Although there has been some weakening in asset quality and profitability, the financial system remained adequately capitalized in 2009. Nonetheless, the undercapitalization of the two small state-owned banks remains a concern and the authorities have indicated that steps will be taken to recapitalize them soon. Dollarization is a source of weakness, but the share of foreign currency deposits and loans is gradually declining. In recent years, in order to discourage lending in foreign currency, reserve requirements on foreign currency deposits have been more than twice as high as effective reserve requirements on national currency deposits. Measures are also being taken to strengthen the supervision of the financial sector. Currently, a draft Financial Institutions Act and Foreign Exchange Act are under review, while an Act on Insurance Companies is being prepared. In addition, an agreement has been reached between a local insurance company, The Self Reliance Insurance Company, and CL International (Trinidad), allowing Self Reliance to acquire the shares of CLICO Suriname. The government has expressed its willingness to lend financial support to the Self Reliance Company if this becomes necessary. The authorities have requested that a Financial Sector Assessment Program (FSAP) be undertaken to assess the health of the financial sector in Suriname.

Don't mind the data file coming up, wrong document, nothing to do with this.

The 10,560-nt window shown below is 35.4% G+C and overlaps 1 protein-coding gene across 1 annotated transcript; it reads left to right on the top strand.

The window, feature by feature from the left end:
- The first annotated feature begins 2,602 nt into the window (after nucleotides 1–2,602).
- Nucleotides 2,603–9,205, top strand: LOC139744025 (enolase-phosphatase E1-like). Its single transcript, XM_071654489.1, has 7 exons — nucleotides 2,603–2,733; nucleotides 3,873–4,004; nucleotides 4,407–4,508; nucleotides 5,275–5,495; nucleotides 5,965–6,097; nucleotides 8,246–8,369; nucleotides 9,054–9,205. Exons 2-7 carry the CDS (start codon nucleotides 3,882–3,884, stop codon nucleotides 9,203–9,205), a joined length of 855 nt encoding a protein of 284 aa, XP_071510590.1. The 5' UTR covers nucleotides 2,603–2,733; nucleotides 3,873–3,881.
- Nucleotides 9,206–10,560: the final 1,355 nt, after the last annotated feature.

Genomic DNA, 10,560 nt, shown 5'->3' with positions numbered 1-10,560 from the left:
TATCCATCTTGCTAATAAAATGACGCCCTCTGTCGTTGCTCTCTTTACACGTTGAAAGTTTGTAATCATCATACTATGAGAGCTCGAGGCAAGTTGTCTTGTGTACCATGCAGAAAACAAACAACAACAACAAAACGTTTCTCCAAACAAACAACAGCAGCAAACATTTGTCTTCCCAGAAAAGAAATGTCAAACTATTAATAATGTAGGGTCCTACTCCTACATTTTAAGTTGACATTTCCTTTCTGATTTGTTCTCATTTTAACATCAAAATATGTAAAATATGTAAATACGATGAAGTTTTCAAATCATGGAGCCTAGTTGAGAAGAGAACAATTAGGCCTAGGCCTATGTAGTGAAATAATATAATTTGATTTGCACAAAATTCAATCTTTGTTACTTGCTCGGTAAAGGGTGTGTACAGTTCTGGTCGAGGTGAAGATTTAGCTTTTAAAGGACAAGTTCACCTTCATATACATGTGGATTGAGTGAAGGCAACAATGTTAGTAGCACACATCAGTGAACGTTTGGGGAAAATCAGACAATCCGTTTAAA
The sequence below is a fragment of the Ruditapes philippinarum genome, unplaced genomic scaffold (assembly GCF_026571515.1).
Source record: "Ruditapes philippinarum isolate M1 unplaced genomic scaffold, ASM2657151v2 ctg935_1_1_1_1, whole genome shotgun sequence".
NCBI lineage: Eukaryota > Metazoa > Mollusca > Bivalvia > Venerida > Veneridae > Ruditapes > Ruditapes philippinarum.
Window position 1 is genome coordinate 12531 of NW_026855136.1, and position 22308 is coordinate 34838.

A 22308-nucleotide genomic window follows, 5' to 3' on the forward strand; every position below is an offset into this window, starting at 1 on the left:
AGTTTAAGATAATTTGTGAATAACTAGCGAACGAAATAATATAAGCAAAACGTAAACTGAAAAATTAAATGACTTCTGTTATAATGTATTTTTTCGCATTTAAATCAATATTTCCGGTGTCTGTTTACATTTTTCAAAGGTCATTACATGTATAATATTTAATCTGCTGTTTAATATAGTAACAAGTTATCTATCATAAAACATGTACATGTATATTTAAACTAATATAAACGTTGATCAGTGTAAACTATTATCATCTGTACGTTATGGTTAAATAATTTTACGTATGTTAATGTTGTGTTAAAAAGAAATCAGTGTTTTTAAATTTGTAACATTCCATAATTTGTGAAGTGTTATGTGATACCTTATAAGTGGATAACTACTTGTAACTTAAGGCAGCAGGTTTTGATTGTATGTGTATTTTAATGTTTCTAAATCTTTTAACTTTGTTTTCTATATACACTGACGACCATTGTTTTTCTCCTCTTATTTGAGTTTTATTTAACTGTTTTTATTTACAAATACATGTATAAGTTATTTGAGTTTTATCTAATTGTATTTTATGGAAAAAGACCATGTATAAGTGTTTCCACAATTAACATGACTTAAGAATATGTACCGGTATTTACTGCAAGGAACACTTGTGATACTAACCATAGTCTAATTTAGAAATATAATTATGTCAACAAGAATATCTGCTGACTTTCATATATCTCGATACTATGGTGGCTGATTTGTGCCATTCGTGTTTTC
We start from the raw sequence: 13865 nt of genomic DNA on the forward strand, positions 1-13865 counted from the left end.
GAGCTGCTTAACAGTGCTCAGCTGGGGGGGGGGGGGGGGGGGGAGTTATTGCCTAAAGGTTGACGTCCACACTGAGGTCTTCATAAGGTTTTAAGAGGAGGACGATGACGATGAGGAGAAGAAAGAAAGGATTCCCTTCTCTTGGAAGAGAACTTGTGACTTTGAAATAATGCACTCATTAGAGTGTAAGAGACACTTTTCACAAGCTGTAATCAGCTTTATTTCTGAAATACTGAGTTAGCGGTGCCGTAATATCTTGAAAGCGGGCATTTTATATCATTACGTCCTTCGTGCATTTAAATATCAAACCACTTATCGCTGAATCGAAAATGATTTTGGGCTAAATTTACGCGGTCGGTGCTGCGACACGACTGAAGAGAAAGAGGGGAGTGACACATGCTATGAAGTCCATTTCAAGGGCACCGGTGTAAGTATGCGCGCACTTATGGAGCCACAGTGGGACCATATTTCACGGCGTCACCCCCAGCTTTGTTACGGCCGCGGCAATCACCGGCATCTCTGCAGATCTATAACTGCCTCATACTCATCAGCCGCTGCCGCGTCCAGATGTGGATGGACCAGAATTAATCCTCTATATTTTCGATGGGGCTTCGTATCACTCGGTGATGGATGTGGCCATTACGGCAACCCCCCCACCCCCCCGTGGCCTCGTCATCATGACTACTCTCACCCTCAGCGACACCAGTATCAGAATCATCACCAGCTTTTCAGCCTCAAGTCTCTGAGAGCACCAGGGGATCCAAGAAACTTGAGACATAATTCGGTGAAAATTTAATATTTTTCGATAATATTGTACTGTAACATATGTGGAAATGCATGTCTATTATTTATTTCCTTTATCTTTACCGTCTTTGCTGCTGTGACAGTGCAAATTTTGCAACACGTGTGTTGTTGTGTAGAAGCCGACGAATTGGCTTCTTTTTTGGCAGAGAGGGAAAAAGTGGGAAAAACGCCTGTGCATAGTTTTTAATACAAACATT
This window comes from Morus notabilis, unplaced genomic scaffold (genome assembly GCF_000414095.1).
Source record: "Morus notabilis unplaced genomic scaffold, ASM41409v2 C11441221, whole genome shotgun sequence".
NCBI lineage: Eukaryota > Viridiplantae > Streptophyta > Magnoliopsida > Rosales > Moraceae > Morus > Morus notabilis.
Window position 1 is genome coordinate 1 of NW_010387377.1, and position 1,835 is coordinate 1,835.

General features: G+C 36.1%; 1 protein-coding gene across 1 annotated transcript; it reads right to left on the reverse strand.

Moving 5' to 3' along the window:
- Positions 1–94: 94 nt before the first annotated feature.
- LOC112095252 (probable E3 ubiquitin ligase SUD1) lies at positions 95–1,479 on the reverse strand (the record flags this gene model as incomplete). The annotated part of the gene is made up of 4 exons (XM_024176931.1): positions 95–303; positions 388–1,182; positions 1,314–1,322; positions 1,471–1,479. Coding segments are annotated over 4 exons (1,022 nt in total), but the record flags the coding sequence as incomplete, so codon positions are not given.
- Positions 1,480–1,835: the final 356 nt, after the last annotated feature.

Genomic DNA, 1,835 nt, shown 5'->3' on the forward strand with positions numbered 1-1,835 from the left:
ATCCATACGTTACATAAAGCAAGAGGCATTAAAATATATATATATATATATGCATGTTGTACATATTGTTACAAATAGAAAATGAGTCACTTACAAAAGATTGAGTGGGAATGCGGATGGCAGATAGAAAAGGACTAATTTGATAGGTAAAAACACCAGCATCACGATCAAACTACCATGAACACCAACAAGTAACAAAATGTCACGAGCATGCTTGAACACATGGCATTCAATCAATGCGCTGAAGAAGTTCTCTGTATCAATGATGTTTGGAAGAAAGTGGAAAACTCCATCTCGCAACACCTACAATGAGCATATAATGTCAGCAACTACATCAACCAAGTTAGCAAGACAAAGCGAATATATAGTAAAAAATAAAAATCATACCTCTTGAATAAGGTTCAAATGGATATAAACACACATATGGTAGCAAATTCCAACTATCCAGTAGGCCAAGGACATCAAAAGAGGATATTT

A number of structural reforms are in train. The government has earmarked a number of public companies for restructuring and presently work is ongoing towards privatization of the banana company and restructuring of the rice company. Technical assistance from CARTAC has also been requested towards improving the efficacy and administration of indirect taxes.